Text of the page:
Consider a point C at a distance r from the midpoint O of the dipole on the equatorial plane as shown in Figure 1.17. Since the point C is equi-distant from +q and -q, the magnitude of the electric fields at C due to +q and -q are the same. The direction of $$\vec {E}$$+ is along BC and the direction of $$\vec {E}$$ is along CA. $$\vec {E}$$+ and $$\vec {E}$$ can be resolved into two components; one component parallel to the dipole axis and the other perpendicular to it.

Since perpendicular components |$$\vec {E}$$+|sin θ are eqaul in magnitude and oppositely directed, they cancel each other. The magnitude of the total electric field at point C is the sum of the parallel components of $$\vec {E}$$+ and $$\vec {E}$$ and its direction is along –$$\hat{p}$$ as shown in the Figure 1.17 .

$$\vec{E}_{\text {tot }}$$ = -|$$\vec {E}$$+|cos θ$$\hat{p}$$ – |$$\vec {E}$$ and its direction is along – $$\hat{p}$$ – |$$\vec {E}$$|cos θ $$\hat{p}$$ ………….. (1.8)

The magnitudes $$\vec {E}$$+ and $$\vec {E}$$ are the same and are given by
|$$\vec {E}$$+| = |$$\vec {E}$$| = $$\frac{1}{4 \pi \epsilon_{0}}$$
$$\frac{q}{\left(r^{2}+a^{2}\right)}$$ ………….. (1.19)

By substituting equation (1.19) into equation (1.18), we get At very large distances (r >> a), the equation (1.20) becomes
$$\vec{E}_{\text {tot }}$$ = – $$\frac{1}{4 \pi \epsilon_{0}}$$ $$\frac{\vec{p}}{r^{3}}$$ (r >> a) ………… (1.21) Important Inferences

(i) From equations (1.17) and (1.21), it is inferred that for very large distances, the magnitude of the electric field at point on the dipole axis is twice the magnitude of the electric field at the point at the same distance on the equatorial plane.

The direction of the electric field at points on the dipole axis is directed along the direction of dipole moment vector $$\vec {p}$$ but at points on the equatorial plane it is directed opposite to the dipole moment vector, that is along – $$\vec {p}$$.

(ii) At very large distances, the electric field due to a dipole varies as $$\frac{1}{r^{3}}$$. Note that for a point charge, the electric field varies as $$\frac{1}{r^{2}}$$. This implies that the electric field due to a dipole at very large distances goes to zero faster than the electric field due to a point charge. The reason for this behaviour is that at very large distance, the two charges appear to be close to each other and neutralize each other.

(iii) The equations (1.17) and (1.21) are valid only at very large distances (r >> a). Suppose the distance 2a approaches zero and q approaches infinity such that the product of 2aq = p is finite, then the dipole is called a point dipole. For such point dipoles, equations (1.17) and (1.21) are exact and hold true for any r. Torque experienced by an electric dipole in the uniform electric field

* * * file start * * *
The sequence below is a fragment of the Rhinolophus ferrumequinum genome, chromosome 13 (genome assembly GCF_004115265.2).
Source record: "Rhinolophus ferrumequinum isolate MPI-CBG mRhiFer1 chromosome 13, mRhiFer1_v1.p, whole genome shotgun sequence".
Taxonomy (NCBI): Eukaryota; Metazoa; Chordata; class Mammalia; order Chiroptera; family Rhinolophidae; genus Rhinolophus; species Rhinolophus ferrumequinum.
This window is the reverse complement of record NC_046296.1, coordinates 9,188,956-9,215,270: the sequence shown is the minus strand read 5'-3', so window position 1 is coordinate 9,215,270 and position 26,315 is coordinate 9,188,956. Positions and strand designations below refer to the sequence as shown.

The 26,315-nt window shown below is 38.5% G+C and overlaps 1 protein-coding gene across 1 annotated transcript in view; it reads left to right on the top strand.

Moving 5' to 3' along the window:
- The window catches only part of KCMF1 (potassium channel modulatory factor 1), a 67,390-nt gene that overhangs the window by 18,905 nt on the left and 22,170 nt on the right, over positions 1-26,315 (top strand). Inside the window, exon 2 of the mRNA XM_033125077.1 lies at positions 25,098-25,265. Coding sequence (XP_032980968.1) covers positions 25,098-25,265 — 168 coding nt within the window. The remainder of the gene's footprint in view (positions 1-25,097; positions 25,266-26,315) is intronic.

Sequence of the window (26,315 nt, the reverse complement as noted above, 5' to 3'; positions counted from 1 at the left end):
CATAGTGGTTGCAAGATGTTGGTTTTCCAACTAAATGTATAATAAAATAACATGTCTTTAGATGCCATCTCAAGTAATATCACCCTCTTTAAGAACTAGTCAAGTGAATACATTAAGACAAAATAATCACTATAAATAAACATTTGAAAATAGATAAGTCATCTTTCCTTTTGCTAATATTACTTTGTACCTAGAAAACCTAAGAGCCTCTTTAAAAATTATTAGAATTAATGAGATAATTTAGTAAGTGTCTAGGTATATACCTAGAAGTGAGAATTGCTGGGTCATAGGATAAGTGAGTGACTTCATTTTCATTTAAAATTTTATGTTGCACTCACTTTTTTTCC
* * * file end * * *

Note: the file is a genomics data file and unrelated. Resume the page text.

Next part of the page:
Consider an electric dipole of dipole moment $$\vec {p}$$ placed in a uniform electric field $$\vec {E}$$ whose field lines are equally spaced and point in the same direction. The charge +q will experience a force q$$\vec {E}$$ in the direction of the field and charge -q will experience a force -q$$\vec {E}$$ in a direction opposite to the field. Since the external field $$\vec {E}$$ is uniform, the total force acting on the dipole is zero.

These two forces acting at different points will constitute a couple and the dipole experience a torque as shown in Figure 1.18. This torque tends to rotate the dipole. (Note that electric field lines of a uniform field are equally spaced and point in the same direction).

The total torque on the dipole about the point O $$\vec {τ}$$ = $$\overline{O A}$$ × (-q$$\vec {E}$$) + $$\overline{O B}$$ × q$$\vec {E}$$ ………… (1.12)

Using right-hand corkscrew rule (Refer XI, volume 1, unit 2), it is found that total torque is perpendicular to the plane of the paper and is directed into it. The magnitude of the total torque τ = |$$\overline{O A}$$||(-q$$\vec {E}$$)|sin θ + |$$\overline{O B}$$||q$$\vec {E}$$|sin θ

τ = qE.2a sin θ ……………. (1.23)

where θ is the angle made by $$\vec {p}$$ with $$\vec {E}$$. Since p = 2aq, the torque is written in terms of the vector product as $$\vec {τ}$$ = $$\vec {p}$$ × $$\vec {E}$$ ………… (1.24)

The magnitude of this torque is τ = pEsin θ and is maximum when θ = 90°. This torque tends to rotate the dipole and align it with the electric field $$\vec {E}$$. Once $$\vec {p}$$ is aligned with $$\vec {E}$$, the total torque on the dipole becomes zero.

If the electric field is not uniform, then the force experienced by +q is different from that experienced by -q. In addition to the torque, there will be net force acting on the dipole. This is shown in Figure 1.19.  Example 1.11

A sample of HCl gas is placed in a uniform electric field of magnitude 3 × 104NC-1. The dipole moment of each HCl molecule is 3.4 × 10-30 Cm. Calculate the maximum torque experienced by each HCl molecule.

Solution

The maximum torque experienced by the dipole is when it is aligned perpendicular to the applied field.

$$\tau_{\max }$$ = ρE sin 90° = 3.4 × 10-30 × 3 × 104
$$\tau_{\max }$$ = 10.2 × 10-26 Nm